Really, if they don’t do something soon, US Weather Forecasting Will Suck

What do you get when you blindfold a weather forecaster and take away their computer? We're about to find out....

[stag_intro]The model that missed Sandy seems to really have it in for the East Coast. The GFS model, which has earned the derisive nickname “the Goofus,” missed it again and again this winter. Now let’s add the coming lack of polar-orbiting satellites…which could start as early as later this year. A recipe for disaster? [/stag_intro]

Image Credit: Tony McNally, via Washington Post)

NOAA’s apparent lack of urgency in doing something about the gap is surprising given it has known of the risk for more than three years,

via Sense of urgency needed to steady U.S. weather forecasting.

This guest commentary in the Washington Post from Anne Hale Miglarese hits the nail on the head. Apparently this particular nail needs hit repeatedly, because NOAA, the parent agency of the National Weather Service, continues to wear its’ Climate Change blinders and fails to invest where the money will do the most good — weather prediction.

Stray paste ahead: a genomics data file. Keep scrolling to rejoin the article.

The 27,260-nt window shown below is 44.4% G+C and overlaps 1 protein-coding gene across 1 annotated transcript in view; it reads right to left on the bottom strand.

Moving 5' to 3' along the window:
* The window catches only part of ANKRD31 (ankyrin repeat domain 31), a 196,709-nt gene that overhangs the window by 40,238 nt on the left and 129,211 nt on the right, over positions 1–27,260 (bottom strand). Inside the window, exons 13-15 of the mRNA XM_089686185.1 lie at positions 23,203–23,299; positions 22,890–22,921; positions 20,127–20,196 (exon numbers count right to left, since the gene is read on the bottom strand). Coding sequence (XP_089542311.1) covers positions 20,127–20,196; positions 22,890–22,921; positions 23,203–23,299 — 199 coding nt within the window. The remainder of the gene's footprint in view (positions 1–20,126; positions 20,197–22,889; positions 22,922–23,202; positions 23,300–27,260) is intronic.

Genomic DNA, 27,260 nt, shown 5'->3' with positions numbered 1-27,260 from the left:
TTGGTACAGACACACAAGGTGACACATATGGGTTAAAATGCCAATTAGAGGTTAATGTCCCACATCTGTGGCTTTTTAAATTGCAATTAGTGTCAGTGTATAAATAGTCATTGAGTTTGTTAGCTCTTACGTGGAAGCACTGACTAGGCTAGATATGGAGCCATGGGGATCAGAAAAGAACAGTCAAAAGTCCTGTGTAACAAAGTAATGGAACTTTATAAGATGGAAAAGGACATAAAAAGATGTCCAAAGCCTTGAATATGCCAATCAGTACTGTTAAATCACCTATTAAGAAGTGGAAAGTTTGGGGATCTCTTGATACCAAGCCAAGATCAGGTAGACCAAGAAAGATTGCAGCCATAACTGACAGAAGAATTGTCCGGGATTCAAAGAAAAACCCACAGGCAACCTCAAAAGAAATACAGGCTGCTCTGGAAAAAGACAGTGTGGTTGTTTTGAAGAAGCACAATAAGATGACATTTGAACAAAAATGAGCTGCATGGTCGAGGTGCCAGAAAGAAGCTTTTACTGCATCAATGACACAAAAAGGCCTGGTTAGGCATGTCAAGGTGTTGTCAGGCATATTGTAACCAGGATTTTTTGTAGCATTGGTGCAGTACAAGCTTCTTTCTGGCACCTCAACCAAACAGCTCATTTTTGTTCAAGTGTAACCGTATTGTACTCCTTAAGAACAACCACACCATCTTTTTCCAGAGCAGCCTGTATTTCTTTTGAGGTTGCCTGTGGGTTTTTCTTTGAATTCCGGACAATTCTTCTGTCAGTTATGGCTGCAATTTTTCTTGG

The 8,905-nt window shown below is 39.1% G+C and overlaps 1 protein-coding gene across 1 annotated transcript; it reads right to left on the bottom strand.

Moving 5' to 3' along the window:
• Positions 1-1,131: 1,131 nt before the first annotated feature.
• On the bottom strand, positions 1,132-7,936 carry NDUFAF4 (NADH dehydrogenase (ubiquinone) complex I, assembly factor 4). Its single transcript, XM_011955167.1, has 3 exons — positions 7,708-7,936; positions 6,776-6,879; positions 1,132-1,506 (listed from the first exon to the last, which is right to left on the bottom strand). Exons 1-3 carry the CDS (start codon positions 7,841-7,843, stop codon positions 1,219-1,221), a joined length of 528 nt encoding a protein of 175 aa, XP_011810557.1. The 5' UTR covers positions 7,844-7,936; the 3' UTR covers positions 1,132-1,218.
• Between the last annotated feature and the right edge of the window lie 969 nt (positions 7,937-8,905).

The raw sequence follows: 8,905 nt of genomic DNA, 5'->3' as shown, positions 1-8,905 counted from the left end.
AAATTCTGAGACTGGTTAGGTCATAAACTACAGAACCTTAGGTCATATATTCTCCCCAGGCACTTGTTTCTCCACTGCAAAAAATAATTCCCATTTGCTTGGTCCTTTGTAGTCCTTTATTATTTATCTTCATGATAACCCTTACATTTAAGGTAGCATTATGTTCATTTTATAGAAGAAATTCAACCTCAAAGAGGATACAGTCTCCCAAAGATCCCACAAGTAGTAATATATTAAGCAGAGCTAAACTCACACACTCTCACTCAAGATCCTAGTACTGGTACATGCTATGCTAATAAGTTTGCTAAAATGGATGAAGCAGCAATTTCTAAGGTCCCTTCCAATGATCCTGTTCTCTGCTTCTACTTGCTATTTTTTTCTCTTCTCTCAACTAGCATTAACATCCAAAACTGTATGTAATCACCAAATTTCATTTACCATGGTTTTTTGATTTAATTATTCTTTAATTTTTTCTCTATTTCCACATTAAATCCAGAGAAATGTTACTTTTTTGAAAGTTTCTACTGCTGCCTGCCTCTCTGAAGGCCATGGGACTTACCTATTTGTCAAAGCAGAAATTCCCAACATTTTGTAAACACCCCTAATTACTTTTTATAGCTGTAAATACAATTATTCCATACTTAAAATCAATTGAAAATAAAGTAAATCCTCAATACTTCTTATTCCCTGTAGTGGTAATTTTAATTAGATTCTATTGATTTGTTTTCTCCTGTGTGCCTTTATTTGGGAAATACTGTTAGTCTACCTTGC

Please read this article, and share it with your friends. The day when US weather forecasters must rely on computer models generated by other governments rather than those backed up by US-specific research will be a sad day indeed. If you’re a weather geek, read between the lines of the forecast discussions…you’ll see they aren’t too far from it now.  Now, blind them by taking out the satellites. Back to the 1950’s in weather prediction, anyone?

It’s important to note: the agency responsible for this is NOAA…the head of which is subject to POLITICAL appointment. That means this is an ADMINISTRATION problem. The men and women of the National Weather Service do the best they can with what they have. Their high, higher-ups in NOAA, however, march to a different drummer….the pied piper of climate change alarmism.

</rant off>

 

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A Tribute

2020 04 20

Though he passed nearly two months ago, our hearts are still hurting over the loss of a valued member of the KSStorm.Info team — Steve Boleski. As we enter storm season we offer a look at some of the chasing photos Steve was able to take over the past four seasons.

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